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Headstring News
Reyes Shines at Derby City
Jan 26, 2004, 4:03 PM


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Reyes like what he saw on the table at Derby City.
Philippine sensation Efren Reyes proved to be the ringmaster of the three-ring circus of pool known as the Derby City Classic, which finally came to a close on Saturday, Jan. 24, in Louisville, Ky. After faring poorly in the bank-pool competition, Reyes logged a first-place finish in the one-pocket competition and was runner-up in the 9-ball event. That was enough to earn him the Derby City "Master of the Table" crown and its $20,000 grand prize.

A 24-hour, 9-day pool orgy for both gamblers and serious tournament players, the Classic kicked off on Jan. 16 with a $30,000 ring game between Cory Deuel, Jimmy Wetch, Alex Pagulayan, Earl Strickland, Rodney Morris and Charlie Williams. Deuel eventually outlasted Pagulayan for the $30,000 prize in a match that went well past five hours. The event proved so popular that Derby City organizers hastily assembled a six-man cast for the next night for another $30,000. In that six-hour tilt, BD Player of the Year Johnny Archer bested Pagulayan, Reyes, Ralf Souquet, John Schmidt and Jose Parica.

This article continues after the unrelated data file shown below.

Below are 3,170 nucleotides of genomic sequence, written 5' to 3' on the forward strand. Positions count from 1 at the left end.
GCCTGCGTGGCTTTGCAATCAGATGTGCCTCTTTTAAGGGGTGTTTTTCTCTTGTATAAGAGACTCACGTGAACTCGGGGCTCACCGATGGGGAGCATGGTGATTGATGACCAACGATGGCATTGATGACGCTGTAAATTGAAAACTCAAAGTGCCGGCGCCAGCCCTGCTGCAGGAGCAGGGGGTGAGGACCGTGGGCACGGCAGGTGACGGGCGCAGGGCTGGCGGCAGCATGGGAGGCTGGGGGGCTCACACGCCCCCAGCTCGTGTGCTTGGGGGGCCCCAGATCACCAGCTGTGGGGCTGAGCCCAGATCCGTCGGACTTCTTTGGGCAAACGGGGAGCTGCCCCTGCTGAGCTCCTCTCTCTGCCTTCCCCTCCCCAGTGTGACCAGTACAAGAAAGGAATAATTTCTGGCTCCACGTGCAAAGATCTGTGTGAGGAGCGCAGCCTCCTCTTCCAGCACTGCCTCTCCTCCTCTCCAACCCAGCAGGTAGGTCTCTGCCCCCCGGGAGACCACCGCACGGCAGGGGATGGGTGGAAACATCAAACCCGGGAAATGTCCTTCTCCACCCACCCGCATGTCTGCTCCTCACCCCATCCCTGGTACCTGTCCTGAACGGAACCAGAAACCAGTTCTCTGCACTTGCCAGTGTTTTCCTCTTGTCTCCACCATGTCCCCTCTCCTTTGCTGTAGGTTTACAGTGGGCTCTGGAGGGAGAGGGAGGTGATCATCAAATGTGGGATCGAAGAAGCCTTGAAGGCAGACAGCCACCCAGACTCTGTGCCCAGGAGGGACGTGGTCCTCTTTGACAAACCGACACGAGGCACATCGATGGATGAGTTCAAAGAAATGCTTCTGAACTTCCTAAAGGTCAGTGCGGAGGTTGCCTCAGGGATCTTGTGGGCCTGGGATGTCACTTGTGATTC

More than 300 players entered each of the three main events at Derby City this year. Jason Miller of Dayton, Ohio, took the 9-ball bank pool crown and its $8,000 first prize after besting undefeated John Brumback twice in the true double-elimination final (Derby City players with one loss can buy back into the tournament once in each division). Reyes mopped up Chicagoan Marco Marquez in the one-pocket final, 3-0, after
his foe failed to take advantage of a commanding lead in the first game.
Pocketing the $9,000 one-pocket prize, Reyes then plowed through the 9-ball field, only to meet the similarly undefeated Souquet in the final. Souquet took the first match, 7-2, and after Reyes bought back in, "The Kaiser" toppled Reyes again by an identical score. The win brought a $13,000 payday for the German, who entered all three events
this year without ever having played bank pool or one-pocket in a serious tournament setting.

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